Ancient Aliens: The Hollow Moon

By | September 25, 2022
Ancient Aliens: The Hollow Moon

[music playing] NARRATOR: The
surface of the moon Is scarred with
tens of thousands Of impact craters
of various sizes. Scientists suggest
this is due to the fact That there has never
been an atmosphere On the moon to help protect
it from bombardment by space Debris. There are no natural erosive
forces, like wind or flowing Water, to affect its surface. And there is little geologic
activity to conceal damage done Throughout the moon's history. PAUL DAVIES: When you study
the distribution of craters, You find the surface
is totally saturated. That is, that there are craters
within craters within craters, Right down to the
smallest scale of size. MIKE BARA: One of the things
that's really interesting About lunar craters is that,
even though some of them Are very large and some
of them are very small, They all seem to
have the same depth. And that really shouldn't
happen on a planetary body. There should be
variation in depth. So why are the moon's
craters so uniform? It's really, really
unusual, and it's really not Explainable in terms
of conventional Or established geophysics. Some of the
craters on the moon Are nowhere near similar to
what they should look like. In fact, they are
incredibly wide craters. And wherever the
impact point is, They're convex,
which means there's Still the bulge of the moon. So this doesn't make any sense. It's likely that there is
something under the lunar

Surface which is very resilient,
and which is preventing craters Going any deeper than they do. This could only really be
either much harder rock, which It can't be because of
the mass of the moon, Or, alternatively,
a metal sphere Of some kind which is
preventing more damage. [music playing] NARRATOR: Does the uniform
depth of the craters on the moon Suggest some sort
of metallic barrier Underneath moon rock and dust? But if so, why
wouldn't mainstream Scientists acknowledge this? Ancient astronaut theorists
suggest that, by doing so, They might also
have to acknowledge That the moon may be hollow. MAN: (ON RADIO) Yankee
Clipper, Houston. NARRATOR: November 20th, 1969. During their ascent back
to the command module, Commander Charles Conrad Jr.
and lunar module pilot Alan Bean Release the Apollo
12 launch vehicle And crash it back to the moon. MAN 1: (ON RADIO)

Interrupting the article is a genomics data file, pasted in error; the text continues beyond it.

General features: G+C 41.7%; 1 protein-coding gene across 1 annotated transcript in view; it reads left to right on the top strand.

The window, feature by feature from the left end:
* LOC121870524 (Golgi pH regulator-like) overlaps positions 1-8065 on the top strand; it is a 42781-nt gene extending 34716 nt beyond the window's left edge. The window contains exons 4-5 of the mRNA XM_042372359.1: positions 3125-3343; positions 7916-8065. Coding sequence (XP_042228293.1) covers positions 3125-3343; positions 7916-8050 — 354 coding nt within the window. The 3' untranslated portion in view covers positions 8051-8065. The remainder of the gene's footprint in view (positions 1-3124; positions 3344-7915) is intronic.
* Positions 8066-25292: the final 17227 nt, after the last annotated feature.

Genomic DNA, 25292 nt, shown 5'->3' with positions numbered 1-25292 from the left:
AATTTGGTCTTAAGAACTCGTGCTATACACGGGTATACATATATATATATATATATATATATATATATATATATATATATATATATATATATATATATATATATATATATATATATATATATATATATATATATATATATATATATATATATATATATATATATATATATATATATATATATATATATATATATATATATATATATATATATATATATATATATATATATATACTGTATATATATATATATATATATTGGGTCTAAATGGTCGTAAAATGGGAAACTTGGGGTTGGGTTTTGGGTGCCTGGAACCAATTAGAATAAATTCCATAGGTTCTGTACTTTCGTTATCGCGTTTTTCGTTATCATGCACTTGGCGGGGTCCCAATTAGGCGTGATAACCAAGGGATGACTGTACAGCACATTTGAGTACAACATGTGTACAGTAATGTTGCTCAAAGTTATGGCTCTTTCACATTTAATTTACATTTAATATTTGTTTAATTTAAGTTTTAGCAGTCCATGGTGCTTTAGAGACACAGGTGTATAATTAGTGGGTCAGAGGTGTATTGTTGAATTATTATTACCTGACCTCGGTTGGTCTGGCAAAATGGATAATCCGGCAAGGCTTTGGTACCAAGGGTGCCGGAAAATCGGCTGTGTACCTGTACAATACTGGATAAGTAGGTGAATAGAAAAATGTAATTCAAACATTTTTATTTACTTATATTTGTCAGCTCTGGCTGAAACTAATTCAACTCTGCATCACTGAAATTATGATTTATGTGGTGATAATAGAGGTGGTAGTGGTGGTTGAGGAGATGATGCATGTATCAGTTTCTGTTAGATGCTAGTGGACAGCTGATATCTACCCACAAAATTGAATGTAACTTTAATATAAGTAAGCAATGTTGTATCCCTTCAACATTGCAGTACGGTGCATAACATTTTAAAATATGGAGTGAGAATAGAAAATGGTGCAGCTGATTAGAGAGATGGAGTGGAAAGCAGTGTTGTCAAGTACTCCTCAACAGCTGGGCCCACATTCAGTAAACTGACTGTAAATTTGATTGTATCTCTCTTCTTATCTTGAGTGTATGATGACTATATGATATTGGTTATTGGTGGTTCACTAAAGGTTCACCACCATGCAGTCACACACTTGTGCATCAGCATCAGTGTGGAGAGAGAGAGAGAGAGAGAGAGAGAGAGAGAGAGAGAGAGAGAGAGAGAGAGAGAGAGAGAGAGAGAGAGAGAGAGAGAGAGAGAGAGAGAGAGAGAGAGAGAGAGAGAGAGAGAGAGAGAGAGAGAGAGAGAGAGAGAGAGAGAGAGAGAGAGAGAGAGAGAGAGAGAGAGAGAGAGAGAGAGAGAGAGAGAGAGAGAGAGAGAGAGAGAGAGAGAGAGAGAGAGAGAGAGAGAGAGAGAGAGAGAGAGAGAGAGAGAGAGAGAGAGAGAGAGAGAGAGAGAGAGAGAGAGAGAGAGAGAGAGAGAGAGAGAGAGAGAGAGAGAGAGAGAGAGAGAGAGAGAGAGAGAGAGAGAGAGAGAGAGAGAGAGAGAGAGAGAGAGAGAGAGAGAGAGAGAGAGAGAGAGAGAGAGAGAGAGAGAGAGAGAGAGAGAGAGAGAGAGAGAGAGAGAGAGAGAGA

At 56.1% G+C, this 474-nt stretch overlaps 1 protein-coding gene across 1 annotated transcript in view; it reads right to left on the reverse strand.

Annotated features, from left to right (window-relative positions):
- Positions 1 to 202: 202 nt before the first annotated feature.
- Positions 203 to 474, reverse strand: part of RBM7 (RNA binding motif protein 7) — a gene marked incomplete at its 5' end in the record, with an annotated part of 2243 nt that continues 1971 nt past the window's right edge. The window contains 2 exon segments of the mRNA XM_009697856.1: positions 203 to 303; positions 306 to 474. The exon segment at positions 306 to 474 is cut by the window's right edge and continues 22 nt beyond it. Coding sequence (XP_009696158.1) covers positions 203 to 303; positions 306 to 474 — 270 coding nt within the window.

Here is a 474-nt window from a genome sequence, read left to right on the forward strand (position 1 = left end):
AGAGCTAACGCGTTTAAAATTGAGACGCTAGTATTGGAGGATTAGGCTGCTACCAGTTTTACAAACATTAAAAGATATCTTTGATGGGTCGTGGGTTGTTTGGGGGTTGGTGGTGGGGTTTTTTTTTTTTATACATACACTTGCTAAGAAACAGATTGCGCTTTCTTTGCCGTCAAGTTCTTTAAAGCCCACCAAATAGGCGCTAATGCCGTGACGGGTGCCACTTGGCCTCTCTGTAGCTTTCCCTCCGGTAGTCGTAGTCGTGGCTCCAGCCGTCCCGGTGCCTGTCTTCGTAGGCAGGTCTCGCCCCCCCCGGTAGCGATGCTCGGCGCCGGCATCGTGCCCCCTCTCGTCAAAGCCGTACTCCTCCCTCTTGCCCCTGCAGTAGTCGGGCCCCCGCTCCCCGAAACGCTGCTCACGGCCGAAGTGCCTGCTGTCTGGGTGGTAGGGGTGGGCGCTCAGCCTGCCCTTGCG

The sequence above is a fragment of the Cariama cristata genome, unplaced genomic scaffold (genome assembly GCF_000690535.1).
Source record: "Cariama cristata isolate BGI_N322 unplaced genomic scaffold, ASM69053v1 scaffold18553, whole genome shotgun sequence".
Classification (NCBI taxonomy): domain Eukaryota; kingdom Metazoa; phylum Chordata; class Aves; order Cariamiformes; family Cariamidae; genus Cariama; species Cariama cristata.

Apollo 12, Houston. The LM is on its way down. MAN 2: (ON RADIO) Roger. NARRATOR: Upon impact, something
very unexpected happened. The moon was said
to have seismically Reverberated like a bell
for more than an hour. WALTER CUNNINGHAM: With Apollo
12, people referred to a crash. It wasn't really a crash. It was an aimed deorbit
of the rocket used To lift off the lunar module. And the crew separated
the launch vehicle And crashed it back
into the ground Right close to where they had
had a seismograph that they

Had installed down there. Well, it vibrated. So it was kind of an
early clue as to how solid Was the surface of the moon. What was amazing
about this is that, Suddenly, the moon began
to ring like a bell, And did so for nearly an hour. Dr. Wernher von Braun, who
was then the head of NASA, Decided that, for
Apollo 13, they Were going to
intentionally crash A heavier portion of the
rocket into the lunar surface. And when they did this,
the moon ran like a gong This time, for over three
hours and to a depth Of over 20 miles. ALAN BUTLER: This
was not expected, And it still puzzles a
lot of scientists today. The inference is that the moon
must be hollow because the moon Is made predominantly,
on the surface, of a kind Of rock called basalts. Although it's a very
lightweight rock, It also absorbs
impact extremely well. And so if the whole of the moon
was made of that kind of rock, You wouldn't expect
it to reverberate When a large impact took place. The reason that
this is played down Is because the idea of
the moon being hollow just Contradicts what we
know about physics.